Baltimore's Monster Museum grows at its own pace

L-R: Tracey Buchanan, Adam Smith and Yuri Zietz of Monster Museum play a new song in their Remington practice space on March 12, 2015.
L-R: Tracey Buchanan, Adam Smith and Yuri Zietz of Monster Museum play a new song in their Remington practice space on March 12, 2015. (Karl Merton Ferron / Baltimore Sun)

In a music climate where acts of all sizes have lowered expectations of what "success" means, the members of Monster Museum — a Baltimore indie-rock trio headlining the Ottobar on Friday — simply want to leave the city once in a while.

Day jobs and budget concerns, according to singer and guitarist Yuri Zietz, have so far confined the band to local venues and festivals. But after three self-released EPs and four years of playing together, the trio — which also includes bassist and singer Tracey Buchanan and drummer Adam Smith — is ready to play to new audiences.


"It's been a little bit of a struggle," Zietz said from inside the group's modest Remington practice space last week. "I just want to get out of town and play shows, meet people and have a good time."

With measured expectations, Monster Museum operated with a spirited looseness — self-deprecating jokes about genre descriptions and one day making "Mountain Dew money" are often cracked during the full-band interview — even though the group takes songwriting seriously.


Last August, the band showcased its most dynamic performances to date on the six-track "Safety Dances," a follow-up to the 2013 EP "A Friend is a Killer." The band — which cited influences like Deerhoof, Sonic Youth and Guided by Voices — still maintained its progressive-punk rough edges, but the hooks were tighter ("Don't Answer") and the overall breadth widened (the nearly five-minute "Old Man" finds Buchanan channeling a droning Grace Slick).

"The scope of what we're doing has gotten bigger," Zietz, 34, said. "We're trying different things all of the time. I think that's the thing — just to keep going."

Notable local label Friends Records will release "Safety Dances" on cassette at the end of April, according to label co-founder Jimmy MacMillan. While the band's first release, January 2012's self-titled EP, had punchier pop sensibilities, Monster Museum has since added more texture and darker tones to its sonic palette.

"We still have a scrappy vibe, but we're expanding into tempo changes, movements and things like that," Smith, 36, said. "We're definitely maturing. Obviously, you have to when you play for four years [together]."

Technically, the trio has been together longer. Before they formed Monster Museum, the trio played in Baby Aspirin, a Baltimore quartet driven by its blues-inspired singer Selena Schreyer. After she and the band parted ways, Zietz said, the remaining members realized they wanted to continue playing together. Years later, that chemistry still binds the band together strongest.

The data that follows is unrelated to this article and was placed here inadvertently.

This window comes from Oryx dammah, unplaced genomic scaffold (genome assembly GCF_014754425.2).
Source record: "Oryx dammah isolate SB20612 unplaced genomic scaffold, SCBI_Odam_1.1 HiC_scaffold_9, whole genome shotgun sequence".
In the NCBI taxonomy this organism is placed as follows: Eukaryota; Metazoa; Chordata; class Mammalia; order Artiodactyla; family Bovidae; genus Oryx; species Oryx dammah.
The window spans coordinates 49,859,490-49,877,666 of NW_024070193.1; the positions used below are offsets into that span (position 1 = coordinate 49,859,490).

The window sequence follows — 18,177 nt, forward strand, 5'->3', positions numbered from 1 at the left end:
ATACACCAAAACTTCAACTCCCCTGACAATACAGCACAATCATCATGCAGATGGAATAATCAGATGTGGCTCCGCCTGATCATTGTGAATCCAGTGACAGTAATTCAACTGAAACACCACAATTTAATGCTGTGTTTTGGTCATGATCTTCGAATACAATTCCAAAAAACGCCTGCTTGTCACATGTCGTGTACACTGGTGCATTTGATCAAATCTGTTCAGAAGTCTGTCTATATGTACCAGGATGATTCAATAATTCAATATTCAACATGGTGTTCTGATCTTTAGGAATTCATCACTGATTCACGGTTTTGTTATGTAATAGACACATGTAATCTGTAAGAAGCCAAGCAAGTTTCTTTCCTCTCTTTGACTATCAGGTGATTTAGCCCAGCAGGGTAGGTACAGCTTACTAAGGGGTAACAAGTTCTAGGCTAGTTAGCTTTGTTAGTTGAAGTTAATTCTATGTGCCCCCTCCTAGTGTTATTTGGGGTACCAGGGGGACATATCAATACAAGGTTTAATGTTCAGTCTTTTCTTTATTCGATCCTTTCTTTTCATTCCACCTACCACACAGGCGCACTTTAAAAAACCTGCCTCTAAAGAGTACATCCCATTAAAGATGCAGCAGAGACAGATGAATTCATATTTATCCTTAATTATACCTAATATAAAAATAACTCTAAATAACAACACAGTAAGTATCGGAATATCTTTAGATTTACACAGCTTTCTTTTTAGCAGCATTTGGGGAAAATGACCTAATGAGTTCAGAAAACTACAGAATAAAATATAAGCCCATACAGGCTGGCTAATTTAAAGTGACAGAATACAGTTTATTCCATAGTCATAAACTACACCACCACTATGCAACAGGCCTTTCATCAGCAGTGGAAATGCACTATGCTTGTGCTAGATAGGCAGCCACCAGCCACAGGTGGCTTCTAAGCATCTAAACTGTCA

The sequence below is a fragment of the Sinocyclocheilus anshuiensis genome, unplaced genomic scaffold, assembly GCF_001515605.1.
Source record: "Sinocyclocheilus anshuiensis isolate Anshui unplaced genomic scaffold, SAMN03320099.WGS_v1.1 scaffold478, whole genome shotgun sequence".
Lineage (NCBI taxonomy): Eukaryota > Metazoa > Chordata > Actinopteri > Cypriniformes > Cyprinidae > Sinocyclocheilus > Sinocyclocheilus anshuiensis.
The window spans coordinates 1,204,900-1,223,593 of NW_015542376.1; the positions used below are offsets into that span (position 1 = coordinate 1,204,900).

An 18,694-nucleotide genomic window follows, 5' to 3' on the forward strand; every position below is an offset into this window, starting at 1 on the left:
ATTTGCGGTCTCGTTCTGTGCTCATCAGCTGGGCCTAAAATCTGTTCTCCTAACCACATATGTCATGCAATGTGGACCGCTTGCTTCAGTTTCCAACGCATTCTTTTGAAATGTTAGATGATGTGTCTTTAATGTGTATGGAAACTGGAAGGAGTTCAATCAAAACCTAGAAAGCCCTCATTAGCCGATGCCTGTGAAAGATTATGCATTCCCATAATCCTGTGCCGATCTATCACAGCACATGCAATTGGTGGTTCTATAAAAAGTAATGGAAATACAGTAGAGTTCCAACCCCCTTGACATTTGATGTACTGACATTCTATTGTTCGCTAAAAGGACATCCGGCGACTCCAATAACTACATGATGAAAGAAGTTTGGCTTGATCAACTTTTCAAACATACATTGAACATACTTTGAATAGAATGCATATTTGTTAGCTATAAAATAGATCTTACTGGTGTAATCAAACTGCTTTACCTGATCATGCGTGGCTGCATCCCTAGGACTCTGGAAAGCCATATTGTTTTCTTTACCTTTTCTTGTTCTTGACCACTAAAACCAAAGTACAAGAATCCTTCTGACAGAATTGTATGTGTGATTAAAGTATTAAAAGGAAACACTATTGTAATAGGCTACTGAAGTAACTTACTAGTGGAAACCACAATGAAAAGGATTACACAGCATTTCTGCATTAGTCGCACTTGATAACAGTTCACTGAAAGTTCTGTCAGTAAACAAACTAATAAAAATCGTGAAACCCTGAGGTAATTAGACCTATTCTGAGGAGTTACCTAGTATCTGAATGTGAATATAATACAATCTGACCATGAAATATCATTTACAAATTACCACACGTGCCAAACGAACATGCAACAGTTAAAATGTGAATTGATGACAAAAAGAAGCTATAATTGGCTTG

"When we started this band, I think the initial thought was we really wanted to push it as far as we can go," Buchanan, 31, said. "Now I'm personally happy putting out a solid record every 12 to 18 months, as long as I get to keep playing with these guys."

Aside from finally playing nearby cities like Washington and Philadelphia, the other goal of Monster Museum is to release a full-length album on vinyl later this year. The trio has been recording in Zietz's Remington basement, and hopes to finish it by summer. There is a pool of 15 or so new songs to choose from, Smith said. The end goal is not a perfect recording, Zietz said, but rather to capture the raw energy when they're on stage.

"The sooner the better [to record] after you write, when you still have that energy and before you've played it out a ton of times and it's rote," Zietz said. "It's still very exciting when it's new. And when you put it out, you can move on from it and that's great. You go to the next thing."

Beyond the full-length album and some touring, the next thing for Monster Museum is up in the air. Toward the end of the conversation, the members wondered what life would be like if the band made enough money for it to be their only job. (Zietz is an academic librarian, Smith bartends at Joe Squared and Buchanan has a job in human resources.)

"I think I'd lose most of my inspiration," Buchanan said.

"This music is this way — our band is this way — because, in a way, we are working poor," Smith said.

Monster Museum's self-awareness speaks to its members' down-to-earth attitudes. These are adults finding a few hours a week to practice for the love of their music and each other, and that is rewarding enough. As the interview wraps up, the members are asked, "So what would it mean to be successful?"


"Five-hundred Likes on Facebook!" Buchanan said before correcting herself. "No, 700 Likes!"

"Well, let's not get crazy," Zietz said.

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